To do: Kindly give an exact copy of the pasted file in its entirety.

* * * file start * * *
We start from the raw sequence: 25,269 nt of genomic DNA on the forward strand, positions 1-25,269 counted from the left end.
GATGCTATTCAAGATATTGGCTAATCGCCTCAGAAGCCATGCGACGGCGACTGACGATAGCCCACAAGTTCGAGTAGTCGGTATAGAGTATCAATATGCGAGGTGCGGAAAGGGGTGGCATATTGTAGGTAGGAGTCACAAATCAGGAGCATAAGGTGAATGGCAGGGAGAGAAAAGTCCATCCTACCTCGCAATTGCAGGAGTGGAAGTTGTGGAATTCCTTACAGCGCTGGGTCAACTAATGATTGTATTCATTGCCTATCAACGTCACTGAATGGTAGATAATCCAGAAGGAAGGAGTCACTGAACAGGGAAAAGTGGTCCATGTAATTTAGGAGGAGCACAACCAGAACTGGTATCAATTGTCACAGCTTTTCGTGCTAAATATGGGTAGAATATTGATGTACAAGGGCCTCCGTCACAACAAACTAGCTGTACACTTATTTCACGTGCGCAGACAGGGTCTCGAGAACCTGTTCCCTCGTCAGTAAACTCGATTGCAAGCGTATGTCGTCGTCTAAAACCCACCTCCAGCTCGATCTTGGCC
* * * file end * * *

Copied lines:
We start from the raw sequence: 25,269 nt of genomic DNA on the forward strand, positions 1-25,269 counted from the left end.
GATGCTATTCAAGATATTGGCTAATCGCCTCAGAAGCCATGCGACGGCGACTGACGATAGCCCACAAGTTCGAGTAGTCGGTATAGAGTATCAATATGCGAGGTGCGGAAAGGGGTGGCATATTGTAGGTAGGAGTCACAAATCAGGAGCATAAGGTGAATGGCAGGGAGAGAAAAGTCCATCCTACCTCGCAATTGCAGGAGTGGAAGTTGTGGAATTCCTTACAGCGCTGGGTCAACTAATGATTGTATTCATTGCCTATCAACGTCACTGAATGGTAGATAATCCAGAAGGAAGGAGTCACTGAACAGGGAAAAGTGGTCCATGTAATTTAGGAGGAGCACAACCAGAACTGGTATCAATTGTCACAGCTTTTCGTGCTAAATATGGGTAGAATATTGATGTACAAGGGCCTCCGTCACAACAAACTAGCTGTACACTTATTTCACGTGCGCAGACAGGGTCTCGAGAACCTGTTCCCTCGTCAGTAAACTCGATTGCAAGCGTATGTCGTCGTCTAAAACCCACCTCCAGCTCGATCTTGGCC